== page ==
KickStart at The National Archives

Over the course of the six months from January to July 2022, The National Archives’ Collections Care Department (CCD) hosted two placements as part of the KickStart scheme, a UK government initiative. The initiative aimed to increase and support the employment of young adults, aged 16 to 24, who were on Universal Credit and at risk of long-term unemployment. 

Below are two blog posts written by KickStarters Sean and Naimah, describing their experiences, impressions and possible plans for the future, based on their time with the CCD. 

Sean Slammon-Minas 

As I have an interest in history, the KickStart placement stood out as a unique opportunity for me to gain valuable work experience and broaden my skill-set for future employment. 

This opportunity at The National Archives has served as a great introduction to the cultural heritage sector for me, something that I might look to continue working in after KickStart. Having only worked a weekend job before, this has been my first foray into a typical weekly job, especially one as part of a huge (in terms of size and importance) organisation like The National Archives.  

The main focus of my six-month placement was the Limp Parchment Binding Survey. During my first few weeks here, I was introduced to a plethora of terminology which was unfamiliar to me previously.

To explain what the project is, I need to first explain the core terminology. Essentially, the ‘Limp’ means soft/non-hardback cover. ‘Parchment’ is a material made from animal skin, usually calf, sheep or goat, via a series of processes resulting in a thin, yet sturdy material. It is the material used for all the covers, and in the 13th- up to the 16th-century bindings, it is normally the material used for the pages themselves. The term ‘Binding’ represents the book structure and its components. The ‘Survey’ is the collection of data from each individual binding we examine.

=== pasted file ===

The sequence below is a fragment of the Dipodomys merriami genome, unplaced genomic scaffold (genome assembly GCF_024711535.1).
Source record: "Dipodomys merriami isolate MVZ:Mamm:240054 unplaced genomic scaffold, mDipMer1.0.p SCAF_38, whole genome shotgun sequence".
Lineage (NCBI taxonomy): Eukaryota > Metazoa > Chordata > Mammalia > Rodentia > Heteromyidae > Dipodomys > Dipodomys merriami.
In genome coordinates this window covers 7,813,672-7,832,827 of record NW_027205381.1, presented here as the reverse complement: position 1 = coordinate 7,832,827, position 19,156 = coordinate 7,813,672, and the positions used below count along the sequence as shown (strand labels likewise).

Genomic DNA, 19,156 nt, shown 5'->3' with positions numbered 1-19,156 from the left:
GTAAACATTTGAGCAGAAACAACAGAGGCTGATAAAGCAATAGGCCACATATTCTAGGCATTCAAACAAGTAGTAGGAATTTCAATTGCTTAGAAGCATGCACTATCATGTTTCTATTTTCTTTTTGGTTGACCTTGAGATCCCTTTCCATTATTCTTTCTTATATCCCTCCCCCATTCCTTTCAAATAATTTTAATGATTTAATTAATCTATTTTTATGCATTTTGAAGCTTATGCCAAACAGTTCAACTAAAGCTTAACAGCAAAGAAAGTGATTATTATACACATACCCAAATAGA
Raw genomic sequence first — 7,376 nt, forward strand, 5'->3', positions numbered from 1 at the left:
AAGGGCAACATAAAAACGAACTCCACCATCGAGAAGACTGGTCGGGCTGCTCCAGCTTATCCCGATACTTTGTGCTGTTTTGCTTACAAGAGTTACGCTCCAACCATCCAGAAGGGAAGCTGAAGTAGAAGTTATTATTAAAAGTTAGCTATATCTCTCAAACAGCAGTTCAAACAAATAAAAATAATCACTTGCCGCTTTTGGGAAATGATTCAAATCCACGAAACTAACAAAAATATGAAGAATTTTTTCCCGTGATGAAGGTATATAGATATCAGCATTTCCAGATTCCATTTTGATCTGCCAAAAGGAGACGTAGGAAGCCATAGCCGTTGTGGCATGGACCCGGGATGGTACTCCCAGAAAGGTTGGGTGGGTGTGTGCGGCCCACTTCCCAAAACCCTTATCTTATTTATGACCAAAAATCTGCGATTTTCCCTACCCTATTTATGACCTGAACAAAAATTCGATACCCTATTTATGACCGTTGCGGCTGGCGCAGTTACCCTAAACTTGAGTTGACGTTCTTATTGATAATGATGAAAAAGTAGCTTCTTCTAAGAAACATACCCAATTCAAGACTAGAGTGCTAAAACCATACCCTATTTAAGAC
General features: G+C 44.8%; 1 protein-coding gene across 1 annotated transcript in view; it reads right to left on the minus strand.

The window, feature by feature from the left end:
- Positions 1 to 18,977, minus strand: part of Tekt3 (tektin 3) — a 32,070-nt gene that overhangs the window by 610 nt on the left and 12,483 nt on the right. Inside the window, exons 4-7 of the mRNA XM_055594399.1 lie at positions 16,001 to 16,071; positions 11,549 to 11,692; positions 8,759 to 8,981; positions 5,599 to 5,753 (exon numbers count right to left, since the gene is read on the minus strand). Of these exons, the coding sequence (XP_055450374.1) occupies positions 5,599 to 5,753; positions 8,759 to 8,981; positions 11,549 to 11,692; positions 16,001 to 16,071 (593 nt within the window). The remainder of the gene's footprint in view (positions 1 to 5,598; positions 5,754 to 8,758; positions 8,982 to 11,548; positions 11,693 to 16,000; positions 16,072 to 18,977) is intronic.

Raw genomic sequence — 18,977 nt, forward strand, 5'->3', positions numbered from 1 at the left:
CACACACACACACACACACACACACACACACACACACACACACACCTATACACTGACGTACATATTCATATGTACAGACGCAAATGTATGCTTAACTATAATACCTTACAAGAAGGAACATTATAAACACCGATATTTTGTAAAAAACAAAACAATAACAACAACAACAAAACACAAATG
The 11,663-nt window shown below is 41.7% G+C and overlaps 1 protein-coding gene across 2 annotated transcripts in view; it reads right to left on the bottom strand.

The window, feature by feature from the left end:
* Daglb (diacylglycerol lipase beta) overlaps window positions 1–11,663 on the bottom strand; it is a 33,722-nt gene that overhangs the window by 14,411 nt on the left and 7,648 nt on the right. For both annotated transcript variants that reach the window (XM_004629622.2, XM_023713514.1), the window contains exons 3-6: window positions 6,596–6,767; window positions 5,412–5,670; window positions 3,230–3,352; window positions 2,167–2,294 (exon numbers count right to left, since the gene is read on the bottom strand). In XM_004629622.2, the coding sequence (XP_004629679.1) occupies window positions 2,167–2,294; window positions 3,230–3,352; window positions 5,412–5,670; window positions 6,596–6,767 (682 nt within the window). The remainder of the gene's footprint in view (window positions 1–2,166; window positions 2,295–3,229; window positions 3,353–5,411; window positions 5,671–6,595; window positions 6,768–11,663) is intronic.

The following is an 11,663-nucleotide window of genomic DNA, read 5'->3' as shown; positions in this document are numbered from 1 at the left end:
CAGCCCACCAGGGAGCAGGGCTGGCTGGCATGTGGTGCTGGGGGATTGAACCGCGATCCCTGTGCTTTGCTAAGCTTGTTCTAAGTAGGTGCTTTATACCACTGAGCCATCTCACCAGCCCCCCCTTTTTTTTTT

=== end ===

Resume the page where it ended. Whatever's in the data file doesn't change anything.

During the first couple of weeks, I was shown how both paper and parchment are made and the different techniques used in different parts of the world. Parchment was essentially phased out by paper, due to paper being more convenient and easier to mass produce. Parchment is still made to this day, albeit on a very small scale. This transition began in the late 15th century.  

The Limp Parchment Binding Survey is a massive project where over a thousand bindings from the 13th to the 17th centuries are being surveyed. It is split into two phases. The first phase was to identify the numerous book construction techniques, the materials that were used to construct these bindings, and to describe any other characteristics that are unique and of particular interest. This data was then input into a specially designed survey form, where it was then analysed by one of the conservators on the team. This analysis paints a bigger picture on how prevalent certain features or binding techniques are across a large span of time. 

The second phase of the project was the scientific analysis, to further analyse roughly 20% of the bindings. We took magnified photographs of the hair follicles on the parchment covers, using a hand-held magnification tool known as a Dino-Lite, with a mid- to low-range magnification lens.  

An example of the hair follicles when zoomed in 70 times. Catalogue ref: TNA E 101/55/20

The parchment covers were then sampled non-destructively using small erasers by gently rubbing the inside of the cover and collecting the shavings. These samples were sent off to a lab to identify which animal the parchment had come from. 

The samples of the parchment covers and hair follicle photographs are sent to Beasts2Craft. Here’s the description of what they do, from their website: